Stop and Account Rights
There is no national requirement for officers to keep records on the lesser-known ‘stop and accounting’ procedure. But, the direction for police stop and account powers comes from guidance note 22A.
In fact, local forces can decide whether their officers need to record the self-defined ethnicity of persons stopped and asked to account for themselves. This applies most where there may be concerns for the local monitoring of disproportionality.
Note: You would have the right to request information on how to complain about the way you got treated. The officer must provide the details on how to make a complaint about police treatment.
What Exactly is a Stop and Account Procedure?
The police say that stop and account happens when an officer stops a member of the public. The office may ask you several questions including:
- What you are doing?
- Why are you in a specific area?
- What are you carrying?
Note: The police officer does not have the authority to make you stay – even if you get stopped under police stop and account powers. But, a stop and search falls under much stricter legal conditions.
Health Protection (Coronavirus, Restrictions) Regulations
From March the 26th, police officers in England have been given extra powers to enforce the coronavirus rules and regulations.
The new law is called the Health Protection (Coronavirus, Restrictions) (England) Regulations 2020. We understand Scotland, Northern Ireland, and Wales will also enforce the same regulations.
As a result, COVID-19 restrictions include staying at home and avoiding all ‘non-essential’ travel. Officers can now use ‘reasonable force’ to arrest and fine anyone who continues to flout the coronavirus lockdown rules.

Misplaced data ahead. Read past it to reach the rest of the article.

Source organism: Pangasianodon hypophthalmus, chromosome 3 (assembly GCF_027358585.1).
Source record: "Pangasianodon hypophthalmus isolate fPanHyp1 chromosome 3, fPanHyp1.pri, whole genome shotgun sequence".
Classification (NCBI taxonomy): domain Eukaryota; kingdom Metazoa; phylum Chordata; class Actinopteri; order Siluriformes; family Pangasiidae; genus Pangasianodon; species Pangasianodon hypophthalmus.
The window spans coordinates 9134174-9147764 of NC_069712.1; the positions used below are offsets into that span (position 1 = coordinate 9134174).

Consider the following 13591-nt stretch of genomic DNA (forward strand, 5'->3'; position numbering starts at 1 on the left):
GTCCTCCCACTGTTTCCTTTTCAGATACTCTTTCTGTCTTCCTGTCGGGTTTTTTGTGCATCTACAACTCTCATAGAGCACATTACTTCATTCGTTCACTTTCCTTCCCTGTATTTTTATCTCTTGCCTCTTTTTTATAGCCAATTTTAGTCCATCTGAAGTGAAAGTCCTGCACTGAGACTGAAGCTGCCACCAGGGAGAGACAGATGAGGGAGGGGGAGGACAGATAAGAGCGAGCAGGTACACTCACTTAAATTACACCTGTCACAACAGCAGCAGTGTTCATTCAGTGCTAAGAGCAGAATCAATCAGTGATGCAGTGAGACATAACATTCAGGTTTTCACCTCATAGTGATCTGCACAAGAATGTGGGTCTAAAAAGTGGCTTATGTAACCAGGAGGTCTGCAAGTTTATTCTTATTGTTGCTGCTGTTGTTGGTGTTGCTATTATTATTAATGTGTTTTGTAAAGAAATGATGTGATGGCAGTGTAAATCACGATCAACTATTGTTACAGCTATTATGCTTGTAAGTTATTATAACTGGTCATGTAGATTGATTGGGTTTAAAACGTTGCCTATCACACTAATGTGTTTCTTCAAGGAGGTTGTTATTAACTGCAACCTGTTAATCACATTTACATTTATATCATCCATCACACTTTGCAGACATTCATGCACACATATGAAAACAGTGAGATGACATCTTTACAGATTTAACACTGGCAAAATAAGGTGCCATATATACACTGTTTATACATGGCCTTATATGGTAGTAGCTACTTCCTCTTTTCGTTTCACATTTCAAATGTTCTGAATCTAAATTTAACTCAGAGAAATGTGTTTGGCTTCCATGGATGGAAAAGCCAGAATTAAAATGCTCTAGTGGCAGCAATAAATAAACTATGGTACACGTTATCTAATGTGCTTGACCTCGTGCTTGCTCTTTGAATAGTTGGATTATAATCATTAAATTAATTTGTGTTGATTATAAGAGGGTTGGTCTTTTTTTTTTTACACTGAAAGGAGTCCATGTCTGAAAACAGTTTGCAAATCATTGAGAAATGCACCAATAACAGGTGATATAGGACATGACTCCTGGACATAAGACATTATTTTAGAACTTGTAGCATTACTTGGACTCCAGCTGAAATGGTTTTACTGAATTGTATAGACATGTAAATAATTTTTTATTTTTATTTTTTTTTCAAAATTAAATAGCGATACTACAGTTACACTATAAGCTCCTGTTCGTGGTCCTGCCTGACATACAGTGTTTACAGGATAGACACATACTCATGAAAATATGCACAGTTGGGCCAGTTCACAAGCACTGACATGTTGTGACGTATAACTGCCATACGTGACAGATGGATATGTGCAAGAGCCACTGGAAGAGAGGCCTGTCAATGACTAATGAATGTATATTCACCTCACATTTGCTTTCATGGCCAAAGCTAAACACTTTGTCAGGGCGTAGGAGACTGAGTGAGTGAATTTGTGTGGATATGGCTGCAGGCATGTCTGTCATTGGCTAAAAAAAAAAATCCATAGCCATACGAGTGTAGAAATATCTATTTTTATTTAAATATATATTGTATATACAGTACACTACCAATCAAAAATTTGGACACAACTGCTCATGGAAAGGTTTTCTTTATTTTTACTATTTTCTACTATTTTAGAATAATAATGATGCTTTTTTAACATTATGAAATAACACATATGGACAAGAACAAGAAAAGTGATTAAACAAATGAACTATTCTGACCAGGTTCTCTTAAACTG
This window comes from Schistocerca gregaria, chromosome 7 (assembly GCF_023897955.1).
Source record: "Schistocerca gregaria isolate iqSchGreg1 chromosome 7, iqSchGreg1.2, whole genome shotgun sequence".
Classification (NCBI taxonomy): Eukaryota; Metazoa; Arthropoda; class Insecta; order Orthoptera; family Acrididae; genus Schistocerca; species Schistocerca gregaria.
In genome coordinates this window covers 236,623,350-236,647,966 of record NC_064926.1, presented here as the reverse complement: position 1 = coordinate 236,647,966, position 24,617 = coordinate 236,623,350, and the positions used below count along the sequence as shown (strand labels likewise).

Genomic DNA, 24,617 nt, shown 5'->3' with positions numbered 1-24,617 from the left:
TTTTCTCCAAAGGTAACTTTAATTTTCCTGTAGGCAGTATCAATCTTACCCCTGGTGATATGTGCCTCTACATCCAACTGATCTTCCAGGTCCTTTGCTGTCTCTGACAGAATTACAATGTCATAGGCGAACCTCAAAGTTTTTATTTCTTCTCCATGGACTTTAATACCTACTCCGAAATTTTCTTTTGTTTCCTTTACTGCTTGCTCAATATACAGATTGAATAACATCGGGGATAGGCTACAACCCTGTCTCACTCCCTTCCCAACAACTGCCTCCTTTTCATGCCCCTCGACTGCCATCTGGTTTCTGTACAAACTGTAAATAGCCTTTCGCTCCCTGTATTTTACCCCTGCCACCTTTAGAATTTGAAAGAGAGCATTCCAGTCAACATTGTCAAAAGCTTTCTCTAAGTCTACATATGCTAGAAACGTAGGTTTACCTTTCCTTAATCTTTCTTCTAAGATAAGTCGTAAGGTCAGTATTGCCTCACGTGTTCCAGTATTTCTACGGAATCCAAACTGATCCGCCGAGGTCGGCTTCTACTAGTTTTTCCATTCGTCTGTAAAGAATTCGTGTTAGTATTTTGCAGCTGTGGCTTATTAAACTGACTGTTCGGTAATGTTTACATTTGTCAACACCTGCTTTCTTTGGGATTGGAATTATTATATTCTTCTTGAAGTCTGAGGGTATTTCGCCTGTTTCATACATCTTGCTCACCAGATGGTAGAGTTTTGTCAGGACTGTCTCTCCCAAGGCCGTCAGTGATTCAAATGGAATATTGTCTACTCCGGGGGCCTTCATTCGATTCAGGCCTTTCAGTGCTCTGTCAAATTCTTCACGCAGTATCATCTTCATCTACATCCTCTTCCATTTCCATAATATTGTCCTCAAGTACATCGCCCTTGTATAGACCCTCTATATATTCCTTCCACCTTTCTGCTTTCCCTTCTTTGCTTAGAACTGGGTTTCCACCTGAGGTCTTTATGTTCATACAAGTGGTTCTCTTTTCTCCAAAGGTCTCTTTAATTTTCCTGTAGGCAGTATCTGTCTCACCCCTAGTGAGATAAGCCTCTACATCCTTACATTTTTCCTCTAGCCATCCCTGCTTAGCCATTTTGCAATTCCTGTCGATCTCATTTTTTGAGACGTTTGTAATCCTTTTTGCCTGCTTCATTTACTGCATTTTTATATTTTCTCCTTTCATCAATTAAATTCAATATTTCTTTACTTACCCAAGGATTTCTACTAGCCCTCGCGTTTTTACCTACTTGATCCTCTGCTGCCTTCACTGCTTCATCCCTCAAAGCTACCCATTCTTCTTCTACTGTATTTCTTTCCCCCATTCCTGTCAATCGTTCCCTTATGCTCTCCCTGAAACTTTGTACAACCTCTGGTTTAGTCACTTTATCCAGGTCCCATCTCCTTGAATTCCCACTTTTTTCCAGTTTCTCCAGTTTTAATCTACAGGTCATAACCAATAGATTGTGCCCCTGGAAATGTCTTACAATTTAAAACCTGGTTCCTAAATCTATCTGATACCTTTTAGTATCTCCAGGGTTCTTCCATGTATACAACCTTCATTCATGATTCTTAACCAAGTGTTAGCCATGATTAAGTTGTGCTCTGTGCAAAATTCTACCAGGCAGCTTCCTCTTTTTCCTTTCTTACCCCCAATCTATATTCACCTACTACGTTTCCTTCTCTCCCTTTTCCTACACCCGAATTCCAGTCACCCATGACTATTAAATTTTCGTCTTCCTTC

The key points:
- The UK Government says they enacted the new coronavirus rules to protect the public and to help keep people safe from a ‘serious and imminent threat to public health’ posed by Covid-19.
- New police powers mean they can order members of the public to leave an area and go home. They can also disperse a group (using reasonable force) and make arrests (e.g. if someone refuses or fails to comply).
- Ignoring the tough movement restrictions can result in an initial fine of £60. You can get it reduced to £30 by paying it within fourteen (14) days. The fine for committing a second offence is another £120.
- The police have the power to arrest any individual who refuses to provide their name and address (e.g. to avoid getting a fine).
- Why can I leave my house and how often?
- You can leave your house to get money, food, and medical supplies for yourself, your household, or for a ‘vulnerable person‘. You can also go outside to get physical exercise. Other ‘reasonable excuses’ for leaving your home include:
- Certain types of businesses and buildings must close (e.g. public houses, restaurants, and theatres). But, many can stay open during the coronavirus outbreak in the United Kingdom, including:
- Hardware stores.
- Post offices.
- The government will review the ’emergency laws’ at least once every twenty one (21) days from the 16th of April 2020.